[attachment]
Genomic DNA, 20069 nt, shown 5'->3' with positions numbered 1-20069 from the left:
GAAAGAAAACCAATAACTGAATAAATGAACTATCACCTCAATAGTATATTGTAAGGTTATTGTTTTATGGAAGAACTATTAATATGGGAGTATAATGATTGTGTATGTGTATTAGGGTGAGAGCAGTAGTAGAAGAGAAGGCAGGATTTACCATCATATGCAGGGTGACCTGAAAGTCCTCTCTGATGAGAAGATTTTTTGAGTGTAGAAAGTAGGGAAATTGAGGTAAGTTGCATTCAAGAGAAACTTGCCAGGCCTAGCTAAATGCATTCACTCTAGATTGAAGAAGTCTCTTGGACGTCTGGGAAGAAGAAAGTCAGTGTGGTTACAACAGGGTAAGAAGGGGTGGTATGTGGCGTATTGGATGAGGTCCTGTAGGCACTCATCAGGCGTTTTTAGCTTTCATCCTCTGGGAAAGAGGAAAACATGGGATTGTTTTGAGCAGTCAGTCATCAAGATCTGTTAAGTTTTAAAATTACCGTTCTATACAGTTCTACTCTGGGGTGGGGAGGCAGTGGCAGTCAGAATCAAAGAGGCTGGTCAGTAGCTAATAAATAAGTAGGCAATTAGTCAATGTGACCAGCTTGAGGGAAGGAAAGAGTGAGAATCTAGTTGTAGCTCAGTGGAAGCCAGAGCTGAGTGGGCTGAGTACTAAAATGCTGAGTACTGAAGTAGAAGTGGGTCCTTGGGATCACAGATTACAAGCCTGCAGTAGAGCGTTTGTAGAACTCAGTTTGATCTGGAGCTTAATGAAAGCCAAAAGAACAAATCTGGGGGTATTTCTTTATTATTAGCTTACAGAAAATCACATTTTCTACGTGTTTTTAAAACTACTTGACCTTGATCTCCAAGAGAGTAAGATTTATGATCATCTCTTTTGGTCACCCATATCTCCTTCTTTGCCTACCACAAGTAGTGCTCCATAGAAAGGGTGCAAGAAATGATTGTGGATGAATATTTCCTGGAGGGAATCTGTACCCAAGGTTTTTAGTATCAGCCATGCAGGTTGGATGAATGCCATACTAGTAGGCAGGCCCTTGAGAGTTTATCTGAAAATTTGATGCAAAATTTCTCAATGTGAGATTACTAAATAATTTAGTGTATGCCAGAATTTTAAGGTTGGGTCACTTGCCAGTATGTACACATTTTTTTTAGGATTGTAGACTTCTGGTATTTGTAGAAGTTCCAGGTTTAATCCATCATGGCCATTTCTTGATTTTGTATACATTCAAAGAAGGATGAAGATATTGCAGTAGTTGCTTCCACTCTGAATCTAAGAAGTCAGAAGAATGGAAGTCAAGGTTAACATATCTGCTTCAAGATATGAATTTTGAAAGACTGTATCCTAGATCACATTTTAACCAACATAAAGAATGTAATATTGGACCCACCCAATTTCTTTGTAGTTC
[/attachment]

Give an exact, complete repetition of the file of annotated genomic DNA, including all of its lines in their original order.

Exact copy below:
Genomic DNA, 20069 nt, shown 5'->3' with positions numbered 1-20069 from the left:
GAAAGAAAACCAATAACTGAATAAATGAACTATCACCTCAATAGTATATTGTAAGGTTATTGTTTTATGGAAGAACTATTAATATGGGAGTATAATGATTGTGTATGTGTATTAGGGTGAGAGCAGTAGTAGAAGAGAAGGCAGGATTTACCATCATATGCAGGGTGACCTGAAAGTCCTCTCTGATGAGAAGATTTTTTGAGTGTAGAAAGTAGGGAAATTGAGGTAAGTTGCATTCAAGAGAAACTTGCCAGGCCTAGCTAAATGCATTCACTCTAGATTGAAGAAGTCTCTTGGACGTCTGGGAAGAAGAAAGTCAGTGTGGTTACAACAGGGTAAGAAGGGGTGGTATGTGGCGTATTGGATGAGGTCCTGTAGGCACTCATCAGGCGTTTTTAGCTTTCATCCTCTGGGAAAGAGGAAAACATGGGATTGTTTTGAGCAGTCAGTCATCAAGATCTGTTAAGTTTTAAAATTACCGTTCTATACAGTTCTACTCTGGGGTGGGGAGGCAGTGGCAGTCAGAATCAAAGAGGCTGGTCAGTAGCTAATAAATAAGTAGGCAATTAGTCAATGTGACCAGCTTGAGGGAAGGAAAGAGTGAGAATCTAGTTGTAGCTCAGTGGAAGCCAGAGCTGAGTGGGCTGAGTACTAAAATGCTGAGTACTGAAGTAGAAGTGGGTCCTTGGGATCACAGATTACAAGCCTGCAGTAGAGCGTTTGTAGAACTCAGTTTGATCTGGAGCTTAATGAAAGCCAAAAGAACAAATCTGGGGGTATTTCTTTATTATTAGCTTACAGAAAATCACATTTTCTACGTGTTTTTAAAACTACTTGACCTTGATCTCCAAGAGAGTAAGATTTATGATCATCTCTTTTGGTCACCCATATCTCCTTCTTTGCCTACCACAAGTAGTGCTCCATAGAAAGGGTGCAAGAAATGATTGTGGATGAATATTTCCTGGAGGGAATCTGTACCCAAGGTTTTTAGTATCAGCCATGCAGGTTGGATGAATGCCATACTAGTAGGCAGGCCCTTGAGAGTTTATCTGAAAATTTGATGCAAAATTTCTCAATGTGAGATTACTAAATAATTTAGTGTATGCCAGAATTTTAAGGTTGGGTCACTTGCCAGTATGTACACATTTTTTTTAGGATTGTAGACTTCTGGTATTTGTAGAAGTTCCAGGTTTAATCCATCATGGCCATTTCTTGATTTTGTATACATTCAAAGAAGGATGAAGATATTGCAGTAGTTGCTTCCACTCTGAATCTAAGAAGTCAGAAGAATGGAAGTCAAGGTTAACATATCTGCTTCAAGATATGAATTTTGAAAGACTGTATCCTAGATCACATTTTAACCAACATAAAGAATGTAATATTGGACCCACCCAATTTCTTTGTAGTTC